NEW YORK (TheStreet) -- Stocks of large regional U.S. banks gained Wednesday following a strong jobs report that bodes well for the Department of Labor's monthly figures scheduled to be issued on Friday.
Major stock indices ended mixed after the Automatic Data Processing's National Employment Report showed that 238,000 non-farm private-sector jobs were added to the U.S. economy in December. The better-than-expected additions followed 229,000 jobs which were added in November. December was the strongest month during 2013 for private-sector employment growth, ADP said. The consensus among economists polled by Reuters was for the ADP number for December to come in at 205,000.
While the broad market's negative reaction to the ADP indicated investors' concern over a continued tapering of Federal Reserve bond purchases and the eventual lifting of the short-term federal funds rate, most bank stocks ended with gains.
The KBW Bank Index (I:BKX) was up 0.8% to 70.50, with all but two of the 24 index components ending higher. The sector leader on Wednesday was PNC Financial Services Group (PNC) of Pittsburgh, with shares rising 1.6% to $78.64.
The Department of Labor will report the December U.S. unemployment rate on Friday. The unemployment rate for November declined to 7.0% from 7.3% in October.
As for Fed tapering and its potential impact on equities, let's recall that there was plenty of hysteria in business media circles last year leading up to the U.S. central bank's decision to start reducing its purchases of long-term bonds, a measure that was finally announced in December.
For 2014, it's likely the media will become equally fixated on the federal funds rate, which has been held in a target range of zero to 0.25% since late 2008. The Federal Open Market Committee has repeatedly said it was unlikely to raise the target for the federal funds rate until the unemployment rate drops below 6.5%.
Even though former Fed chairman Ben Bernanke said it would probably take some time after that for the federal funds rate to be raised, 6.5% is now a "magic number" for market watchers, so quite a bit is riding on Fridays unemployment number.
Jefferies analyst Ken Usdin on Wednesday initiated coverage for three of the largest U.S. banks, writing in a report that even after the stellar returns of the last two years, "this group offers attractive risk/return profiles." While acknowledging that the big banks "never free from controversy and incrementally burdened by regulation," Usdin assigned "buy" ratings to Bank of America (BAC) and JPMorgan Chase (JPM). He went with a "hold" rating for Citigroup (C), writing that "investors must be patient" for the bank's capital return story to unfold.
Bank of America's shares rose 0.6% to $16.59, while JPMorgan was up 0.9% to $58.87, and Citi's shares climbed 1.2% to close at $54.81.
Fannie and Freddie
Shares of Fannie Mae (FNMA) and Freddie Mac (FMCC) were very strong on Wednesday, after comments at a Financial Services Round Table meeting indicated a willingness in Congress to consider the interests of private investors when winding down the two government sponsored enterprises (GSEs).
Fannie's common shares were up over 5% to $3.24, while Freddie's common shares rose nearly 7% to $3.14.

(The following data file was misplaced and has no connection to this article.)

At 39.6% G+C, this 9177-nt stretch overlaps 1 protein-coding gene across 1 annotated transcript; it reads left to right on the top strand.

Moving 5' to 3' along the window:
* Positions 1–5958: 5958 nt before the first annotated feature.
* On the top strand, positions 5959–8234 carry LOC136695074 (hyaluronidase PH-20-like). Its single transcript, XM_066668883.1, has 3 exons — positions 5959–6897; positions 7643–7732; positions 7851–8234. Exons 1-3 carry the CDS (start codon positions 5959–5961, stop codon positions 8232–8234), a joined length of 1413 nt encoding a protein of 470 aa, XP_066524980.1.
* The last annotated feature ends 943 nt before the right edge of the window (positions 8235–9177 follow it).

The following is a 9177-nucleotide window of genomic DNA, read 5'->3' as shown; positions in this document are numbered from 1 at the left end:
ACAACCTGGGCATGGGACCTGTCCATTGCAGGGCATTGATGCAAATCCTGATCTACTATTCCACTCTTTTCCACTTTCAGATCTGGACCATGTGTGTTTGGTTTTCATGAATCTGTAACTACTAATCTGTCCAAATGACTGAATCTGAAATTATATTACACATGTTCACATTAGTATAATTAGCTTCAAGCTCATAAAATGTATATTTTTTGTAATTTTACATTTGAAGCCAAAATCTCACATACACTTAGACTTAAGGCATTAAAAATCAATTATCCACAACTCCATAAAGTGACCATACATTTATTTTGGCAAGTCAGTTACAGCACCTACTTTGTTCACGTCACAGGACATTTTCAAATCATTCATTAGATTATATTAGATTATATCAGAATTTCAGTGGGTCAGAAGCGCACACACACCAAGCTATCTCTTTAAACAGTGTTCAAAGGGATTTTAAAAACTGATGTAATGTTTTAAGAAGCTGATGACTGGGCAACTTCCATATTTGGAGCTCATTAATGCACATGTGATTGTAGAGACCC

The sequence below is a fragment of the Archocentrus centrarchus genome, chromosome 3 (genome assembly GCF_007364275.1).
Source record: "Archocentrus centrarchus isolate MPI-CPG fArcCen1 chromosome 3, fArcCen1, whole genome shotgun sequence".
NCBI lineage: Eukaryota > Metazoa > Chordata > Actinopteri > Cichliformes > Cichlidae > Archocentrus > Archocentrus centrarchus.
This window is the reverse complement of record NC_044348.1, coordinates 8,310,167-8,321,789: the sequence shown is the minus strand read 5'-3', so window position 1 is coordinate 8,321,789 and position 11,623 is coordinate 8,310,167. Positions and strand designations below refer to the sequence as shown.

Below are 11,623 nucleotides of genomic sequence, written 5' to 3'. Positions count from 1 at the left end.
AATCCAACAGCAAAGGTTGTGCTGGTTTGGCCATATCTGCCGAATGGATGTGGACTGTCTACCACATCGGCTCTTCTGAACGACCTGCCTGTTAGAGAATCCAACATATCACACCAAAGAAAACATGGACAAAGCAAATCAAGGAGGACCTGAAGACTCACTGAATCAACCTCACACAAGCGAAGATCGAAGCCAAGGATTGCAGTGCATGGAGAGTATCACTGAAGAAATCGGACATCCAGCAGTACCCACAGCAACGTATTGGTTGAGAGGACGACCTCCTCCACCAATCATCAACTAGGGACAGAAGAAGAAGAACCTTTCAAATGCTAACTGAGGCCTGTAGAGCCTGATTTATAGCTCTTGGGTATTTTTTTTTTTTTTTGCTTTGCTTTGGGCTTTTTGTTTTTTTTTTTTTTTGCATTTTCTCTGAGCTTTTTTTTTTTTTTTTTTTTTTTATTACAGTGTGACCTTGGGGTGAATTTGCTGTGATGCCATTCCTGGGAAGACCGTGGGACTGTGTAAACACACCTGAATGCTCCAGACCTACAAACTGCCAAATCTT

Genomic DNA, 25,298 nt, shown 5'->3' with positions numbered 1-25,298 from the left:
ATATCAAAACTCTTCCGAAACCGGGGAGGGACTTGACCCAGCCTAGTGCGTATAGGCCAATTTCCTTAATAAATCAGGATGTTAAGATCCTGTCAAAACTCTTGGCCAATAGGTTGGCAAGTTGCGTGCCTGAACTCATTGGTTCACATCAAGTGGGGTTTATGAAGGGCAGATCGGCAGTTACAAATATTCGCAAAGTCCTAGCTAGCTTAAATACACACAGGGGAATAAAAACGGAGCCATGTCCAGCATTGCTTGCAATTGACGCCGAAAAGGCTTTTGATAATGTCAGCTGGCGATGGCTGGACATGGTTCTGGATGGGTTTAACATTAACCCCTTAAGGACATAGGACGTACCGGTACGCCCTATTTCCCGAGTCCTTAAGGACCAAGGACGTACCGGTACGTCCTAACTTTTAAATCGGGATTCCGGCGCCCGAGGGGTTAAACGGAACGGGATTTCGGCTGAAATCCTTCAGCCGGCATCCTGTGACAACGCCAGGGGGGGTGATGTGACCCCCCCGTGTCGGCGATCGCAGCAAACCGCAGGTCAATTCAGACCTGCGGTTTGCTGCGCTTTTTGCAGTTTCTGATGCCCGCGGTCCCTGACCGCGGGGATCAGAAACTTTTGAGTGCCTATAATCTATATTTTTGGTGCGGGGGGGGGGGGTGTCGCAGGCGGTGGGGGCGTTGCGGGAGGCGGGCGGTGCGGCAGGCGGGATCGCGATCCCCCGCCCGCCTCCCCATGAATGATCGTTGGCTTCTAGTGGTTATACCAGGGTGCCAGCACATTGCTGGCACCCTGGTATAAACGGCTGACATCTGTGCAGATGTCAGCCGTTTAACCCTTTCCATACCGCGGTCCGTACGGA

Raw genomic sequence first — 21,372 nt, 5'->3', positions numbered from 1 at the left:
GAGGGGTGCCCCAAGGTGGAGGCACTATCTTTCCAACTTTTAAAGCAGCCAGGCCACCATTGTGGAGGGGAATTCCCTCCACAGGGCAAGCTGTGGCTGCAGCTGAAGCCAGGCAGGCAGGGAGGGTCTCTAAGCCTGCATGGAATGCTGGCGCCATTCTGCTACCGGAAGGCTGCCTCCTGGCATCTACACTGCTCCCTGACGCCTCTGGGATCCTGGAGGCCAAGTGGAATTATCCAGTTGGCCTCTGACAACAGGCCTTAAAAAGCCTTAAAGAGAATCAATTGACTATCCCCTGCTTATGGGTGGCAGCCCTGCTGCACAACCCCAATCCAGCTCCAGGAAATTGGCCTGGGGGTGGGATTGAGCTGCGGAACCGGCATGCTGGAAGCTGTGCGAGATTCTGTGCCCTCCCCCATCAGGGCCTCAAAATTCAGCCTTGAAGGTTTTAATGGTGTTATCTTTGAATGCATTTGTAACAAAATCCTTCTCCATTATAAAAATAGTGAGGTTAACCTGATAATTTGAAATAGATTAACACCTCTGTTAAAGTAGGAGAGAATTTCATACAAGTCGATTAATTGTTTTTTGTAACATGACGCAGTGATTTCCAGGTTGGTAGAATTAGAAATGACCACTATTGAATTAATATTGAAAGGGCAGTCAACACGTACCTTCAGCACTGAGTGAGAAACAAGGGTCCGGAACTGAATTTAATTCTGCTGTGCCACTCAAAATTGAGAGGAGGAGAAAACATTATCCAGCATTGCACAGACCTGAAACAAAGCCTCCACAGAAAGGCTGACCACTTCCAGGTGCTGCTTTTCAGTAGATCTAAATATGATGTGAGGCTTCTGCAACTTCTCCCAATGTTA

The GSEs' junior preferred shares popped, with Fannie Mae's preferred Series F shares (FNMAS) rising 15% to $10.04, while Freddie's preferred Series Z (FMCKJ) shares were up 12% to $10.15. Both preferred issues have par values of $25.00.
The GSEs were taken under government conservatorship at the height of the credit crisis in September 2008. The U.S. Treasury holds $117.1 billion in senior preferred Fannie Mae shares and $72.3 billion in senior preferred Freddie Mac shares. Under their modified bailout agreements, the GSEs must pay all earnings to the government in excess of minimal capital cushions of $3 billion apiece. Including their December dividend payments, the government has received $185.3 billion in dividends from Fannie and Freddie, for a five-year investment of $189.4 billion.
But there's no mechanism in place for either GSE to repurchase any government-held preferred shares. Several institutional investors holding junior preferred and/or common shares of Fannie and Freddie have sued the government over what they say has been an illegal seizure of their property.
Senators Bob Corker (R., Tenn.) and Mark Warner (D., Va.) last June introduced the Housing Finance Reform and Taxpayer Protection Act, which would replace Fannie and Freddie with a privately capitalized mortgage finance system.
During the round table discussion, Corker "reiterated that the Fairholme plan proved there was an appetite for risk from the private sector, an issue that drew scepticism from critics of the Corker-Warner bill. White House officials have rejected the hedge fund proposal," according to a Financial Times report.
The Financial Times also reported Warner's off-the-cuff remarks during the Round Table discussion to mean "a strong bipartisan bill that garnered the most support was the best way to success, hinting that the final outcome could be a combination of proposals. He added that those advocating for the status quo for Fannie and Freddie, which are under government conservatorship, were pushing for the wrong outcome."
That sort of talk in Washington is just what investors holding junior preferred and common shares of the GSEs want to hear.
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